Most of us apply makeup at the bathroom sink. So it makes total sense that we’d keep our foundations, lipsticks, and concealers right there, within easy reach. But storing products anywhere in the bathroom isn’t always the best idea.
According to Jenny Frankel, president at Frankly Beauty, Inc. and a former cosmetics formulator, high heat and humid steam from showers can breed mold and bacteria, especially in products that have expired or passed their use-by date. (Mascara, for example, should be replaced every three months.) The easiest way to tell when a product has become contaminated? It starts to look or smell off. “If your makeup separates, turns yellow, or starts to smell rancid, it’s time to replace it,” says Frankel. The good news is, most products contain preservatives that help keep mold and bacteria at bay. Those that don’t—often, more natural and organic formulations—should never be stored in the bathroom.
In addition to heat and humidity, bright vanity lights are a culprit. Put all of these factors together, and you create an environment that can damage key ingredients like vitamin C or retinol—which means a product might lose its anti-aging, acne-fighting, or other beneficial properties. It’s not just high-tech or specialized ingredients that can degrade either. Sugar- and salt-based scrubs may dissolve in high humidity, too, making them much less effective!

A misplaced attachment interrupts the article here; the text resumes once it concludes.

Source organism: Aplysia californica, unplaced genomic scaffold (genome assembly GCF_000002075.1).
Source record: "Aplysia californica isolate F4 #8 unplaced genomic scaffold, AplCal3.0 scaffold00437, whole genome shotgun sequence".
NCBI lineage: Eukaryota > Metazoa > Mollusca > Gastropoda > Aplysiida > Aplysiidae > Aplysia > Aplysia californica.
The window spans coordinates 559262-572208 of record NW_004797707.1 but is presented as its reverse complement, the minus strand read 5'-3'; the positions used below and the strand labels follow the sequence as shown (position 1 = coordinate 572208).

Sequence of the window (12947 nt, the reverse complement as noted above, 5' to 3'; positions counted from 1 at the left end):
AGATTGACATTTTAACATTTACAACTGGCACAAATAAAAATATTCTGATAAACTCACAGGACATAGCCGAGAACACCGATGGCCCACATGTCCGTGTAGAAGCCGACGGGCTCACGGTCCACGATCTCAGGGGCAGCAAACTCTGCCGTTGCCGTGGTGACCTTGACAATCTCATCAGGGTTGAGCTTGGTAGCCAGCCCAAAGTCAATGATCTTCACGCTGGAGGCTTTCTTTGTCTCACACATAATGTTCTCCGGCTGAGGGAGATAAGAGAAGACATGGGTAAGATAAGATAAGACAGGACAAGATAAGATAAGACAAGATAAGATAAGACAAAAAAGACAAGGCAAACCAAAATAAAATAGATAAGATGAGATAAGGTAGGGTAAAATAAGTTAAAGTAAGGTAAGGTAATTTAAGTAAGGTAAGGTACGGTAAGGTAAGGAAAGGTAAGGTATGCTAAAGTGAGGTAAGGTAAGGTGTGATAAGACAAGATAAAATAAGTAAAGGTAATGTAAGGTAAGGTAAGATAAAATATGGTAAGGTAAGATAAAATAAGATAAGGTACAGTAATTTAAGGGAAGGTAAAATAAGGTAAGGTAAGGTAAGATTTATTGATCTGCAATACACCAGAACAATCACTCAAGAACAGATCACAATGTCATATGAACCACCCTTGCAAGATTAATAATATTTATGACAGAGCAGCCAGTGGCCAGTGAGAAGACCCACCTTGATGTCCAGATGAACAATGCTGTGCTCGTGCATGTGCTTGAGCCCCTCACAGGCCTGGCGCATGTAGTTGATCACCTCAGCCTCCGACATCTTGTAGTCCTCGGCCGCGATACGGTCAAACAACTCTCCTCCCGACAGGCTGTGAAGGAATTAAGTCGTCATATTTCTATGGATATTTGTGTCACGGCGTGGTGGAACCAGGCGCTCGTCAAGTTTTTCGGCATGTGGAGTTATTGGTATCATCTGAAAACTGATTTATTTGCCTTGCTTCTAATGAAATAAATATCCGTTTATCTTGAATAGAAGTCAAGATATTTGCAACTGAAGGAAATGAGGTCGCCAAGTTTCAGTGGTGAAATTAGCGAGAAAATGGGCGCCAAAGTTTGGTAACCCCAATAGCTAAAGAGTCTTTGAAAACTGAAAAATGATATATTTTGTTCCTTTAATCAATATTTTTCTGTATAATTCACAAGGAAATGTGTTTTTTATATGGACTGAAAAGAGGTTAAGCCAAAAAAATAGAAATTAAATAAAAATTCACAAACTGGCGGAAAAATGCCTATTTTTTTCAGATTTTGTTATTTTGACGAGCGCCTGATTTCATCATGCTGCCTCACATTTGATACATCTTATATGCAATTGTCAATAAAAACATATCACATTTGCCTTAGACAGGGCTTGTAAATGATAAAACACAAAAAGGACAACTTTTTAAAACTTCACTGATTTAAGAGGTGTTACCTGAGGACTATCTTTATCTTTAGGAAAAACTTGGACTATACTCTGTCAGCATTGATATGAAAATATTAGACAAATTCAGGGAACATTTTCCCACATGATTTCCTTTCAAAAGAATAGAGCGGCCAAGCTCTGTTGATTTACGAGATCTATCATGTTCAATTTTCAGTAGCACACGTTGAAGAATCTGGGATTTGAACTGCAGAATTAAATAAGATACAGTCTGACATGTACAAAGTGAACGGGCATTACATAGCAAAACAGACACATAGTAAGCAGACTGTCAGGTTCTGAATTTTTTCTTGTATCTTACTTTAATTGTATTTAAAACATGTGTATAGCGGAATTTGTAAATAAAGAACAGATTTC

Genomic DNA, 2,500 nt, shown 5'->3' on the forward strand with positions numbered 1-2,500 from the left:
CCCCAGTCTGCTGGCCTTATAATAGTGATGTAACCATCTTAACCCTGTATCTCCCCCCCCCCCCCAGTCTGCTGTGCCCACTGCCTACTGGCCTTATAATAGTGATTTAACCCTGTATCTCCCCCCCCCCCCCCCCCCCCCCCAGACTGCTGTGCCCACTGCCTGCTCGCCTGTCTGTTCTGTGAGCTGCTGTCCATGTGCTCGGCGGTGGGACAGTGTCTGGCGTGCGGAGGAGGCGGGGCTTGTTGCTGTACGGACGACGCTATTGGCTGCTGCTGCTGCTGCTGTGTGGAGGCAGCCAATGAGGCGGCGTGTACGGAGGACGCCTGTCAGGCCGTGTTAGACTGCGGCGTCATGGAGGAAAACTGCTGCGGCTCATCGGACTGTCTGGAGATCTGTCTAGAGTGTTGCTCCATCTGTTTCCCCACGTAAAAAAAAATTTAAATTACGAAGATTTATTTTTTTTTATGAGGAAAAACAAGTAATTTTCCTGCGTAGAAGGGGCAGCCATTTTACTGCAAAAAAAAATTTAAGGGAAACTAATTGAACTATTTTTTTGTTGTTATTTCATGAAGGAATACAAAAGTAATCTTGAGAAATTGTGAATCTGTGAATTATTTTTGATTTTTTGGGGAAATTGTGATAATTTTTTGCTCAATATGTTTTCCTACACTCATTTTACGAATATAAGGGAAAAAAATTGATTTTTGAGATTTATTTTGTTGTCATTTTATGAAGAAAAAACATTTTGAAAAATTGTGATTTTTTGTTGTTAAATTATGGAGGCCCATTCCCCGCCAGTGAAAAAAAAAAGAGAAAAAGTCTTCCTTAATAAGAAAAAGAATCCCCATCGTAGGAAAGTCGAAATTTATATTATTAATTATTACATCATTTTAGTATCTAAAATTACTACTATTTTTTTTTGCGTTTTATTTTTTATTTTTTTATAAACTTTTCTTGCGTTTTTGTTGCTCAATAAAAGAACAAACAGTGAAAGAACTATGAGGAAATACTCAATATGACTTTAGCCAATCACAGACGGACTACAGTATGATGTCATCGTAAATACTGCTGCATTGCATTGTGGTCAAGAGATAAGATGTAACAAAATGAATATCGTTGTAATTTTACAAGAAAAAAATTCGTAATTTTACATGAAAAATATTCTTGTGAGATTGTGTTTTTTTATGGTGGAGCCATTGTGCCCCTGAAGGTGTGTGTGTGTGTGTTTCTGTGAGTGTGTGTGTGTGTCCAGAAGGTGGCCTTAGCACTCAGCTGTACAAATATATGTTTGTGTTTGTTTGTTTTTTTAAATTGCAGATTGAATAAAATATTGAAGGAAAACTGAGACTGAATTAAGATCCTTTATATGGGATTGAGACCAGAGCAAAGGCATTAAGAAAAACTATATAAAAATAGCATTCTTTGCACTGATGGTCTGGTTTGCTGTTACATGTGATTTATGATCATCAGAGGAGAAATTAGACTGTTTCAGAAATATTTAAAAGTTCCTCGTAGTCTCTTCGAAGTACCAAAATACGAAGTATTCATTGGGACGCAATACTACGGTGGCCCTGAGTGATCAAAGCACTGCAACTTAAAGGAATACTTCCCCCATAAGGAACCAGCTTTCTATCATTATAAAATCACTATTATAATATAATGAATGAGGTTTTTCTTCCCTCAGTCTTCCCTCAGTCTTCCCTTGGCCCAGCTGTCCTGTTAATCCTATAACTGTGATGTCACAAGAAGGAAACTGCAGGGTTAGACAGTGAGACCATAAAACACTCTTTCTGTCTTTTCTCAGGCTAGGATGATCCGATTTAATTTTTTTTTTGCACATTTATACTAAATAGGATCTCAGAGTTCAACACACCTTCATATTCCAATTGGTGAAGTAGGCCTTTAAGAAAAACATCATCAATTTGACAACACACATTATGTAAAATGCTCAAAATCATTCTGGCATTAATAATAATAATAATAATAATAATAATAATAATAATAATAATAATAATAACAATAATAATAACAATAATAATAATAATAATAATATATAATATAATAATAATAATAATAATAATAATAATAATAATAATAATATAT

To be safe, Frankel recommends moving cosmetics out of the bathroom. “Your best bet is a cool, dry, and dark place like a drawer or cupboard to protect products from degradation and premature aging,” she explains. If that’s not practical for you, if you can set up a vanity area away from where you shower (in a bedroom, nook, or foyer, say) that’ll help keep extra heat and humidity at bay. Some products can even be kept in the fridge. If you can’t live without your goods bath-side, it’s best to buy those that contain preservatives like parabens often, sodium benzoate, EDTA, and alcohol, says Frankel. (Of course, there’s much debate about the safety of such preservatives. Read the FDA’s current stance on parabens here—for now, the agency says there’s no cause for concern, but studies are ongoing.)
Lastly, keep all of your beauty tightly sealed to help keep bacteria and mold out.
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